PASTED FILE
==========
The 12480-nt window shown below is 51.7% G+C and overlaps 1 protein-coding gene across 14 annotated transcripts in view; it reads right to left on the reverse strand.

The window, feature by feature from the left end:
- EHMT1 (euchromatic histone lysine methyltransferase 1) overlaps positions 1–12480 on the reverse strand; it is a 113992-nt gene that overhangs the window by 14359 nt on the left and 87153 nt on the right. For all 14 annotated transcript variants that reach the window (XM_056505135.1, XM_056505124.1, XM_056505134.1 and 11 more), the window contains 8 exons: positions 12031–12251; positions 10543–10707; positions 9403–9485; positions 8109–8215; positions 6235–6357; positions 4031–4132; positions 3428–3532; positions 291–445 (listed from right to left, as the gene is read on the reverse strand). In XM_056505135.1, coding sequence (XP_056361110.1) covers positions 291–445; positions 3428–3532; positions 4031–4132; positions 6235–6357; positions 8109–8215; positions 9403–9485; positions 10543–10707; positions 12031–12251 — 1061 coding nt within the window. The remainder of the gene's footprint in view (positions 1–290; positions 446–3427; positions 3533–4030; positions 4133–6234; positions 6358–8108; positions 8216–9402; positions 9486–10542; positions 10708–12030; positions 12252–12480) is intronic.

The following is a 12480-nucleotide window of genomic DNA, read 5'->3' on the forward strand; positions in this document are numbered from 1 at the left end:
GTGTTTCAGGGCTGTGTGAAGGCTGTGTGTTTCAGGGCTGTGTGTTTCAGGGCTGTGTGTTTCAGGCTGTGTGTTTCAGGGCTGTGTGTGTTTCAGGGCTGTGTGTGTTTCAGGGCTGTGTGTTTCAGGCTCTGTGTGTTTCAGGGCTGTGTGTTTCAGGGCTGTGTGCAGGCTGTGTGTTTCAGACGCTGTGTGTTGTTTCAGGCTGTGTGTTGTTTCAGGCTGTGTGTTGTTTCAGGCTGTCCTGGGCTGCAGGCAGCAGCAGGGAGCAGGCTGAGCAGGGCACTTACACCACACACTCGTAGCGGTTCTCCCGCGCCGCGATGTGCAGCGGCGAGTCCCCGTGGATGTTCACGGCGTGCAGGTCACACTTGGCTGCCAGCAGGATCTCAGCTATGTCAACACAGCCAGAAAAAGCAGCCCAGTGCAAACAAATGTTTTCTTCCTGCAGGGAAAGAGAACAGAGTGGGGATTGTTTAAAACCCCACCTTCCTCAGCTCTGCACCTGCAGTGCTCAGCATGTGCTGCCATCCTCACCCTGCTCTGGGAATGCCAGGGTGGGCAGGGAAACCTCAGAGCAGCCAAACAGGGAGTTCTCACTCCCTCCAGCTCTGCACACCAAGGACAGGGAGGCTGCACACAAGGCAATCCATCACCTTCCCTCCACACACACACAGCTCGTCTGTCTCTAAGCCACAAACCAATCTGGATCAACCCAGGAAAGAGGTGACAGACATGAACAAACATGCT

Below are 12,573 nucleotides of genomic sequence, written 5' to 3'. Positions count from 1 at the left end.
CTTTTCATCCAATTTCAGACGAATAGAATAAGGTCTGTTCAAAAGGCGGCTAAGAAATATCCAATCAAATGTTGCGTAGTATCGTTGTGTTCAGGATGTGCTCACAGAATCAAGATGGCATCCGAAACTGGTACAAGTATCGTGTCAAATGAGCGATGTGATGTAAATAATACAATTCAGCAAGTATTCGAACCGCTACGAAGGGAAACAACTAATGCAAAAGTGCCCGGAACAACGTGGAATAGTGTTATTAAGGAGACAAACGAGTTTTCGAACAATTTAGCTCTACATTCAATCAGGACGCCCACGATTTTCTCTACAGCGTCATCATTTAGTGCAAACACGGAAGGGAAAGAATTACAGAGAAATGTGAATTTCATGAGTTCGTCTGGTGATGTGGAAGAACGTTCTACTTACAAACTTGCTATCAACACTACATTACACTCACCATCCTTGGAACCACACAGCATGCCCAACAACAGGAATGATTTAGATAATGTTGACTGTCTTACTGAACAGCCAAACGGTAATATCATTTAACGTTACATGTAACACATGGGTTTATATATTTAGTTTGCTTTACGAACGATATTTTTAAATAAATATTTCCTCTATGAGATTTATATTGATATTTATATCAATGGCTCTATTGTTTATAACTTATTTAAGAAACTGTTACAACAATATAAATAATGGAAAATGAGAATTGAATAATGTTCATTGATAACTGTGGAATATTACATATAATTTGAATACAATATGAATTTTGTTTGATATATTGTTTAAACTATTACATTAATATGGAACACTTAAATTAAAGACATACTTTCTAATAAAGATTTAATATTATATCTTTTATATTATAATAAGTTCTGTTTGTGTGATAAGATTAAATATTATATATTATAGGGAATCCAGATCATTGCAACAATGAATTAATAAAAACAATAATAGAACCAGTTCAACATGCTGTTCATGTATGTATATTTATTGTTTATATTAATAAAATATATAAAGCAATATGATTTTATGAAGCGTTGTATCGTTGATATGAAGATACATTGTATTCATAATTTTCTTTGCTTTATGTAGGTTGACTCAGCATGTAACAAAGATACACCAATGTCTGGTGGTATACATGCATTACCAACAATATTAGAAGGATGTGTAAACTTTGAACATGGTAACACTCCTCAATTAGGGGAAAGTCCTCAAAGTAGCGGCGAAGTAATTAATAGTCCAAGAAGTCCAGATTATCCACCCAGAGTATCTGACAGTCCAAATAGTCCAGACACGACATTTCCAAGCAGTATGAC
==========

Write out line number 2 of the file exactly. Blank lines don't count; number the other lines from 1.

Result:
The window, feature by feature from the left end: